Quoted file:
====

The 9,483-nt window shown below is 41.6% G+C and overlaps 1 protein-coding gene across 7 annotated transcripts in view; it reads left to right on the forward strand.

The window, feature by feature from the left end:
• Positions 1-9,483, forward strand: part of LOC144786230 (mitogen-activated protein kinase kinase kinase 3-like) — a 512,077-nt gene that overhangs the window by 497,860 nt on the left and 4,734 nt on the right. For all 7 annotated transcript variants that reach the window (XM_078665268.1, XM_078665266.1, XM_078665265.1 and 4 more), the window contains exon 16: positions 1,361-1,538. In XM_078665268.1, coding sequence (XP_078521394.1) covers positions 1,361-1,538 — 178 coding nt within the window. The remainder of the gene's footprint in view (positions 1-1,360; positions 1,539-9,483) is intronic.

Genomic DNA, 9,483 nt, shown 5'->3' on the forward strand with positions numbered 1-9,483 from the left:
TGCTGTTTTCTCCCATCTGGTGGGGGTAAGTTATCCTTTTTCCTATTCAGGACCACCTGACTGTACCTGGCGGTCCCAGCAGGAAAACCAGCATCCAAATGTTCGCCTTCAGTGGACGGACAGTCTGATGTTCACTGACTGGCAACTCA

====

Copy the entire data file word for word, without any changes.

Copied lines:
The 9,483-nt window shown below is 41.6% G+C and overlaps 1 protein-coding gene across 7 annotated transcripts in view; it reads left to right on the forward strand.

The window, feature by feature from the left end:
• Positions 1-9,483, forward strand: part of LOC144786230 (mitogen-activated protein kinase kinase kinase 3-like) — a 512,077-nt gene that overhangs the window by 497,860 nt on the left and 4,734 nt on the right. For all 7 annotated transcript variants that reach the window (XM_078665268.1, XM_078665266.1, XM_078665265.1 and 4 more), the window contains exon 16: positions 1,361-1,538. In XM_078665268.1, coding sequence (XP_078521394.1) covers positions 1,361-1,538 — 178 coding nt within the window. The remainder of the gene's footprint in view (positions 1-1,360; positions 1,539-9,483) is intronic.

Genomic DNA, 9,483 nt, shown 5'->3' on the forward strand with positions numbered 1-9,483 from the left:
TGCTGTTTTCTCCCATCTGGTGGGGGTAAGTTATCCTTTTTCCTATTCAGGACCACCTGACTGTACCTGGCGGTCCCAGCAGGAAAACCAGCATCCAAATGTTCGCCTTCAGTGGACGGACAGTCTGATGTTCACTGACTGGCAACTCA